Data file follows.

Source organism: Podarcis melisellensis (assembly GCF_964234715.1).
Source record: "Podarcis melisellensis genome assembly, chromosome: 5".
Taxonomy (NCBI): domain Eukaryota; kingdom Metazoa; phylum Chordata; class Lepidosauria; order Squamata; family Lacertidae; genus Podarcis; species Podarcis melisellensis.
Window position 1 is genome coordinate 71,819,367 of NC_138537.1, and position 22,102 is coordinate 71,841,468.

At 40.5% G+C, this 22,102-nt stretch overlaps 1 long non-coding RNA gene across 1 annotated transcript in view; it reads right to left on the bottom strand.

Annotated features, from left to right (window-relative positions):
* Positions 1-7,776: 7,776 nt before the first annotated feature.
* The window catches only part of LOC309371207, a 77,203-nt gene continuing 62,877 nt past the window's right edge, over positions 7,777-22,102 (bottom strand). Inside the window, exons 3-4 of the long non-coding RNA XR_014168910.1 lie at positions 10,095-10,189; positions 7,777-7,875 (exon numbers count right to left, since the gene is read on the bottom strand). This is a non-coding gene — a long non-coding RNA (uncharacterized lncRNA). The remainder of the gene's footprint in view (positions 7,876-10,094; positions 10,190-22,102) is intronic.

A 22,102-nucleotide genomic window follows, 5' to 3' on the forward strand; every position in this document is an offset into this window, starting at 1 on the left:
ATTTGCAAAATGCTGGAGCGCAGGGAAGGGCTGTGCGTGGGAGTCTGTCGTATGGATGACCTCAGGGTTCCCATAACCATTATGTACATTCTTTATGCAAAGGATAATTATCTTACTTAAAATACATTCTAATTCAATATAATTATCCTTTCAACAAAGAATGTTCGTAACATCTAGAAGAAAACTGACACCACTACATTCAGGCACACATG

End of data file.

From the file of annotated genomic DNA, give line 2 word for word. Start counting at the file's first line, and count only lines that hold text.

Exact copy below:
Source record: "Podarcis melisellensis genome assembly, chromosome: 5".